My daughter and her friends went to a funeral this week.
Fourteen year old boys and girls. They should have been in school. Instead, they were in tears.
They lost a friend. A beautiful, smart, popular, bubbly girl. And they don’t understand why.
Fourteen year olds shouldn’t be going through this. They should be making up dances, and talking about boys, and pulling faces when their teacher’s back is turned.
They found out late last week. As is the way of the world, the message went out on Facebook. It spread quickly, even though most were still in class.
Some thought it was a hoax. It had to be. Their friend had everything to live for.
She’d been to our house a few times. One of the gang who took delight in keeping me awake during girly sleepovers.
By nightfall, the dreadful news was confirmed. Their social media world went into a frenzy. All asking the same question. Why?
They began posting tributes. With love hearts and kisses, as young girls do. Touching messages, of how much they loved her. Written out of hope, that she was somehow still reading them.
Together, they organised their own memorial service the following night, at one of their favourite places. More than one hundred of them. A place they’d gathered so often. Now a location to share grief.
They lit candles, and sent little hand-made boats across the water. They hugged, and cried. Some were distraught. A bunch of kids, trying to make sense of something the rest of us don’t understand.
This beautiful girl’s parents were there too. With their hearts breaking. I don’t know them, but my heart is breaking for them. Still. I can’t begin to imagine their pain. Their sense of loss.
They wished their beloved daughter could have seen the outpouring of emotion that unfolded that night. So many people who cared for her. So many decent teenagers, who wanted the chance to help. Now, it was too late.
I picked my daughter up when it finished. She was with a friend. They walked to the car, slowly. In the distance, I could see the parents, saying goodbye to the last of the kids. It looked like they didn’t want to leave that spot. Maybe they wanted to hold onto that outpouring of love just a little longer.
In the car, I asked the girls how it went. Good, they said. If only their friend had been able to see how much they all loved her. If only.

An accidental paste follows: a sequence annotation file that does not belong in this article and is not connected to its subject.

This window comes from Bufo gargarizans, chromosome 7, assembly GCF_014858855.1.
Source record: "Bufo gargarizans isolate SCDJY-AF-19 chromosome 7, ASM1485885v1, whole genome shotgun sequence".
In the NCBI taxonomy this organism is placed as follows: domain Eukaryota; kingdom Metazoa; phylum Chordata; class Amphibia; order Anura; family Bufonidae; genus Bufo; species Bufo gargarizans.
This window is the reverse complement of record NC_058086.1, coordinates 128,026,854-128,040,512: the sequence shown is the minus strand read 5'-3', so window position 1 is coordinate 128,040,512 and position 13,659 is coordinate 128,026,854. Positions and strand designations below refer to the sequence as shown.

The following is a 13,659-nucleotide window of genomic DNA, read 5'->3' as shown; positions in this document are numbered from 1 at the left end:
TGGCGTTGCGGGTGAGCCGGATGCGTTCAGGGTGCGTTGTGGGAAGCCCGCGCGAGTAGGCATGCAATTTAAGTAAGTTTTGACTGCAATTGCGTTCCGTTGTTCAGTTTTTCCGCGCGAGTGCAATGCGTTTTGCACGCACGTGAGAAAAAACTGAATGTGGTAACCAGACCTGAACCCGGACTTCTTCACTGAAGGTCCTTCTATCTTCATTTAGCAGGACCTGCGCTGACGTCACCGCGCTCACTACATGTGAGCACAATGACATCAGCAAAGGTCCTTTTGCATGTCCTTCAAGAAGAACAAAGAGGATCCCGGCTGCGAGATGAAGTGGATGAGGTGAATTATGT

At home, our family talked long into the night. About the importance of looking after each other. Of sharing problems. Outing the bullies. Becoming a voice against wrong. And the fact that nothing is so big that it can’t be dealt with together.
I want this to stop. I don’t want another child to think that there’s no way out. I don’t want another loving mother and father to go through that unimaginable torture.
We need to start talking about it. We need to have conversations with our kids. It can’t be a secret any longer.
Every other day, in cities and towns all over the land, another youngster is taking this terrible option. Too many are now looking down, realising there was, in fact, another way.
Governments and schools have roles, and they must play a part. Getting even tougher with on-line thugs. Making sure there’s a place for everyone, no matter what their make up might be. And listening.
No-one has more power than us. Mums and Dads. Grandparents. We need to take this thing on.
Write down your own thoughts on it. Send them somewhere. Share this post with someone you think might benefit from it. Ring a radio station. Bring it up at the dinner table. With i-phones off for just a few minutes.
We can send cameras to take photos on Mars. Surely, together, we can provide a society that our children don’t feel the need to escape from.
I don’t have the answer. But I want to help find it. And soon. I’m sure you do too.
No more funerals for 14 year olds. Give your son or daughter an extra hug today. Think about that special girl. And get chatting. Play a part. The only thing more precious than life, is a young life.